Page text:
The proportion of students from each religious group stating objection to all of the medical practices outlined in question 6 ranged from 6.0% in atheist students to 30.0% in Muslim students.
When all of the objections to each of the 11 medical practices were analysed according to religion, the proportion of responses recording objection were greatest among Muslim students in all 11 procedures.
Conscientious objection in medicine
This survey revealed that nearly half of the students in this survey believed in the right of doctors to conscientiously object to any procedure. Once qualified as doctors, if all these respondents acted on their conscience and refused to perform certain procedures, it may become impossible for conscientious objectors to be accommodated in medicine.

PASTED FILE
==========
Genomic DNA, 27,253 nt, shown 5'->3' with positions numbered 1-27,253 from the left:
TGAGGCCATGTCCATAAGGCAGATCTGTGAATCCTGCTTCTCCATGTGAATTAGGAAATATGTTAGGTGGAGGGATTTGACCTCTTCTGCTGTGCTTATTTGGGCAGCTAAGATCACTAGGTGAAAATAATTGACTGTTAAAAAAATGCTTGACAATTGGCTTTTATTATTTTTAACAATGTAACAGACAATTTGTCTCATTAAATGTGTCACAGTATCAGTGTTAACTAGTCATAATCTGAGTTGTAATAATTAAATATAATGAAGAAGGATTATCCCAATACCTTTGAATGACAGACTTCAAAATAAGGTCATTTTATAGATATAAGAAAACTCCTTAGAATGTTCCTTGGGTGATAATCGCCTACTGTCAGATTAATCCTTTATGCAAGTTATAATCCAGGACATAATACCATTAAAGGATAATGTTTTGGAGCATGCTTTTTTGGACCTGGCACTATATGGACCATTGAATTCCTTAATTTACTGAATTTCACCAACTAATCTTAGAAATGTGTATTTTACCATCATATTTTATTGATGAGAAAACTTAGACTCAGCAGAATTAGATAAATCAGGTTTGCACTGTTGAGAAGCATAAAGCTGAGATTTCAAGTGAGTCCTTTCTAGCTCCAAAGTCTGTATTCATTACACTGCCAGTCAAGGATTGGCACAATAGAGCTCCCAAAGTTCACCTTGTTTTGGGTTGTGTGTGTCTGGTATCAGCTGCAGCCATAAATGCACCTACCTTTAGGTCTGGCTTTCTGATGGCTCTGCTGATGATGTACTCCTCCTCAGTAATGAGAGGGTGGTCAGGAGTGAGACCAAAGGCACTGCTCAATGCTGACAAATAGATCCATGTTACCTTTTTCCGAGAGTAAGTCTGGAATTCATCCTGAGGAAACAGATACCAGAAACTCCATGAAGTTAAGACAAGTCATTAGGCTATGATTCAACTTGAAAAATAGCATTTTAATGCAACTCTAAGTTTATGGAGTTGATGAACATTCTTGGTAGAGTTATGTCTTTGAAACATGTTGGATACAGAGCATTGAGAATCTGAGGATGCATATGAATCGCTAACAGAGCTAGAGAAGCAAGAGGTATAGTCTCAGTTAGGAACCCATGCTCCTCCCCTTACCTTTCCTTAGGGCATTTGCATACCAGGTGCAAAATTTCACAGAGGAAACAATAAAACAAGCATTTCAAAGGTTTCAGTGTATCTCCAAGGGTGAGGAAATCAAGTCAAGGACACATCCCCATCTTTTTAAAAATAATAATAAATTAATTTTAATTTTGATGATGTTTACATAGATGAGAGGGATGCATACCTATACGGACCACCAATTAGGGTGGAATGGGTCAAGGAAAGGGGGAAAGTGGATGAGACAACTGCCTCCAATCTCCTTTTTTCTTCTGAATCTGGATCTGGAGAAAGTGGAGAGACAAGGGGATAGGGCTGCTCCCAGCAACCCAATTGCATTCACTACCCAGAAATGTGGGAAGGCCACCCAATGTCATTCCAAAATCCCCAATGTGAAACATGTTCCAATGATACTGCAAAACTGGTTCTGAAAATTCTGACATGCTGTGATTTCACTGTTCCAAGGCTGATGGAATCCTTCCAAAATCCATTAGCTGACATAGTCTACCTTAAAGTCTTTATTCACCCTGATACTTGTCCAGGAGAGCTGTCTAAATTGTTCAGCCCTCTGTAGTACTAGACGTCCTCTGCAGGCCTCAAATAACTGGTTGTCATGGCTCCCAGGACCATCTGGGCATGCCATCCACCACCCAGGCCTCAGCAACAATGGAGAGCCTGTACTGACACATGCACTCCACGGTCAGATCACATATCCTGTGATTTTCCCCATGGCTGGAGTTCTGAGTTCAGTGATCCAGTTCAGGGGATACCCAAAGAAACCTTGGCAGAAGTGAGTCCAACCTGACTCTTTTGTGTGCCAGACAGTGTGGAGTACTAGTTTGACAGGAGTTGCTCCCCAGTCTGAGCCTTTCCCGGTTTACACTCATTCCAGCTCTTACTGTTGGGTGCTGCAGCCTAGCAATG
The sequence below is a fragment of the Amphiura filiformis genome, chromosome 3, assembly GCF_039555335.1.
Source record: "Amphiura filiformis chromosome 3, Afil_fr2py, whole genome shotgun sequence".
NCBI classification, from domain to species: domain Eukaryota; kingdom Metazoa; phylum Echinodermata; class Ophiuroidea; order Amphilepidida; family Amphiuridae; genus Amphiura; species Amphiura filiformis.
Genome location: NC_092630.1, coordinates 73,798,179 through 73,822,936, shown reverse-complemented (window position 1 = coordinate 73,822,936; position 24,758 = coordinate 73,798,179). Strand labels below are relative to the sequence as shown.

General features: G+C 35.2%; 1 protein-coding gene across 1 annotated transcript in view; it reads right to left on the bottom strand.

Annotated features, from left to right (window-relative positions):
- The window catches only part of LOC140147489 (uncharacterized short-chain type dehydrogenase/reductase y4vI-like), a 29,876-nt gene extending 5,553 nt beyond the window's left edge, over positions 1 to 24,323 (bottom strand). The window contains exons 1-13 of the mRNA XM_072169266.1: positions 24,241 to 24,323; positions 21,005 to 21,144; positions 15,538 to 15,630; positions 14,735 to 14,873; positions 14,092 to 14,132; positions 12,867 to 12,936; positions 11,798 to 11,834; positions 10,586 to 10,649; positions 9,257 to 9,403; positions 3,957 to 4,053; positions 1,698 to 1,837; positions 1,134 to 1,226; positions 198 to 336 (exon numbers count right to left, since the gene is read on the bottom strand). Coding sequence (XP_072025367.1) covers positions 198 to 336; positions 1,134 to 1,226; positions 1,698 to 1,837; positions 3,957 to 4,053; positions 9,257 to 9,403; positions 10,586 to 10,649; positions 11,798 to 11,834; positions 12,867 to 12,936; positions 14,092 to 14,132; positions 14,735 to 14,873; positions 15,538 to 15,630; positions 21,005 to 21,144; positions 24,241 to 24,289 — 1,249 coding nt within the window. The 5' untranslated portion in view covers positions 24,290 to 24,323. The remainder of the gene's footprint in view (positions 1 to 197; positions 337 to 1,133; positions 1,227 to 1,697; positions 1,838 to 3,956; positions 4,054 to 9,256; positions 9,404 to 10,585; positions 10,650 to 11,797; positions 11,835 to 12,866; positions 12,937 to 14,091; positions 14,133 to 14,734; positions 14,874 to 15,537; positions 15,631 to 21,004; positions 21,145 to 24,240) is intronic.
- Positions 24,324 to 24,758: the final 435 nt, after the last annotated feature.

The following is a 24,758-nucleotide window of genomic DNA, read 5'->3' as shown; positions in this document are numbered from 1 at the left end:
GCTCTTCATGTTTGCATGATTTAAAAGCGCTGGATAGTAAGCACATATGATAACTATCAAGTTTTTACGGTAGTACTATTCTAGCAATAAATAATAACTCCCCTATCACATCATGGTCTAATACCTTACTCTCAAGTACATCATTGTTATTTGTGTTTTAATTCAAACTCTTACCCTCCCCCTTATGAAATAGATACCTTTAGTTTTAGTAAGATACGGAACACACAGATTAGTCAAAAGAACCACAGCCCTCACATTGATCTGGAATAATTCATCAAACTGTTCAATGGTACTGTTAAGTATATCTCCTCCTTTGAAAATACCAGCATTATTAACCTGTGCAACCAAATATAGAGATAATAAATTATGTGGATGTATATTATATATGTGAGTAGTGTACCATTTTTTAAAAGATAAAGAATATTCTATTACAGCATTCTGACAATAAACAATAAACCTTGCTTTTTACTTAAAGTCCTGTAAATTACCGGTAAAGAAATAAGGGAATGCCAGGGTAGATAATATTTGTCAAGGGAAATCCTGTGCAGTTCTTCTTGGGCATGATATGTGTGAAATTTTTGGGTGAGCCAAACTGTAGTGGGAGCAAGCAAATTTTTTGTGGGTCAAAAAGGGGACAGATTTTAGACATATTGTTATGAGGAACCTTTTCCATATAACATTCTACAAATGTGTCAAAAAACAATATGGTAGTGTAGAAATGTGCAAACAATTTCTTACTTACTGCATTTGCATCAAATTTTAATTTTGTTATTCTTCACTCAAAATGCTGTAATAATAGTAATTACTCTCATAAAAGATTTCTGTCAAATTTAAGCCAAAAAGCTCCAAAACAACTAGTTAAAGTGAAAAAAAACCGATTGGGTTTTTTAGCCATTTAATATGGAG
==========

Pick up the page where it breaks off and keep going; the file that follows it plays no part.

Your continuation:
However, there are subtle variations in the answers given in the questionnaire. Although 45.2% of respondents agreed that doctors can object to any procedure, this did not appear to be supported by the results in table 2. It could be that, when asked if they thought that doctors should be able to object to any procedure, the students thought of more controversial procedures. On the other hand, the difference between the results could be because, although nearly half of the students believe in the general right for doctors to claim conscientious objection in medicine, they personally would not uphold this right in the procedures listed in table 2.
Some conscientious objectors are accepted in the medical profession in the UK, and the GMC has issued clear guidelines about what doctors should do when they object to a procedure, stating that, if a medical practice conflicts with a doctor's religious or moral beliefs, then the doctor must explain this to the patient and refer the patient on.8